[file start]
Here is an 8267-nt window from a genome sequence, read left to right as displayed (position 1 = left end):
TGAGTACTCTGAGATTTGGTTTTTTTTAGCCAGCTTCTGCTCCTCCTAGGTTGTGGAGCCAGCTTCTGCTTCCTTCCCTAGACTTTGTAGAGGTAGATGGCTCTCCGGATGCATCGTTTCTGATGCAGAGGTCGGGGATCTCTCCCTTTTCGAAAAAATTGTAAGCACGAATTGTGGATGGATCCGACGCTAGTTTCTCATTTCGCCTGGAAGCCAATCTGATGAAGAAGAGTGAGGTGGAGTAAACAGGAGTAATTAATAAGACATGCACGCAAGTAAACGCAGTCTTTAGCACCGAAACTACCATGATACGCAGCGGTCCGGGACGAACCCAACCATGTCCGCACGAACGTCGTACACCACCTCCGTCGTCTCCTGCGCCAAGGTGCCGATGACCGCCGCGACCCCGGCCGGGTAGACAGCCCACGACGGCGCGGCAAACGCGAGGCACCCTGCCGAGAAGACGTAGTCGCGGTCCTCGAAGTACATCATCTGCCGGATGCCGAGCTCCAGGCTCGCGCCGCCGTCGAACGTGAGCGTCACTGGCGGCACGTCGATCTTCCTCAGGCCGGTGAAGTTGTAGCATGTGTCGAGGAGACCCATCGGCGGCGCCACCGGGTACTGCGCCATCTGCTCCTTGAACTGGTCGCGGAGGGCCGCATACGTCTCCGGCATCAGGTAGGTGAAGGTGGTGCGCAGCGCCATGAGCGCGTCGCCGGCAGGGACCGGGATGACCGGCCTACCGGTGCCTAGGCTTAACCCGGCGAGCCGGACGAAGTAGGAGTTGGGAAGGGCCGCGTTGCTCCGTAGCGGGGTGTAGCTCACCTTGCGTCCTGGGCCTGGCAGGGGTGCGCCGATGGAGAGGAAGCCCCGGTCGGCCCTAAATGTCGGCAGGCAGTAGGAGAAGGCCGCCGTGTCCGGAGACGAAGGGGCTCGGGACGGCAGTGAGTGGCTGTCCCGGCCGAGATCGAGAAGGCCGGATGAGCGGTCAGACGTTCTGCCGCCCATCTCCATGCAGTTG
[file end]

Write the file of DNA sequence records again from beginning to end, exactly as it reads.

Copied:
Here is an 8267-nt window from a genome sequence, read left to right as displayed (position 1 = left end):
TGAGTACTCTGAGATTTGGTTTTTTTTAGCCAGCTTCTGCTCCTCCTAGGTTGTGGAGCCAGCTTCTGCTTCCTTCCCTAGACTTTGTAGAGGTAGATGGCTCTCCGGATGCATCGTTTCTGATGCAGAGGTCGGGGATCTCTCCCTTTTCGAAAAAATTGTAAGCACGAATTGTGGATGGATCCGACGCTAGTTTCTCATTTCGCCTGGAAGCCAATCTGATGAAGAAGAGTGAGGTGGAGTAAACAGGAGTAATTAATAAGACATGCACGCAAGTAAACGCAGTCTTTAGCACCGAAACTACCATGATACGCAGCGGTCCGGGACGAACCCAACCATGTCCGCACGAACGTCGTACACCACCTCCGTCGTCTCCTGCGCCAAGGTGCCGATGACCGCCGCGACCCCGGCCGGGTAGACAGCCCACGACGGCGCGGCAAACGCGAGGCACCCTGCCGAGAAGACGTAGTCGCGGTCCTCGAAGTACATCATCTGCCGGATGCCGAGCTCCAGGCTCGCGCCGCCGTCGAACGTGAGCGTCACTGGCGGCACGTCGATCTTCCTCAGGCCGGTGAAGTTGTAGCATGTGTCGAGGAGACCCATCGGCGGCGCCACCGGGTACTGCGCCATCTGCTCCTTGAACTGGTCGCGGAGGGCCGCATACGTCTCCGGCATCAGGTAGGTGAAGGTGGTGCGCAGCGCCATGAGCGCGTCGCCGGCAGGGACCGGGATGACCGGCCTACCGGTGCCTAGGCTTAACCCGGCGAGCCGGACGAAGTAGGAGTTGGGAAGGGCCGCGTTGCTCCGTAGCGGGGTGTAGCTCACCTTGCGTCCTGGGCCTGGCAGGGGTGCGCCGATGGAGAGGAAGCCCCGGTCGGCCCTAAATGTCGGCAGGCAGTAGGAGAAGGCCGCCGTGTCCGGAGACGAAGGGGCTCGGGACGGCAGTGAGTGGCTGTCCCGGCCGAGATCGAGAAGGCCGGATGAGCGGTCAGACGTTCTGCCGCCCATCTCCATGCAGTTG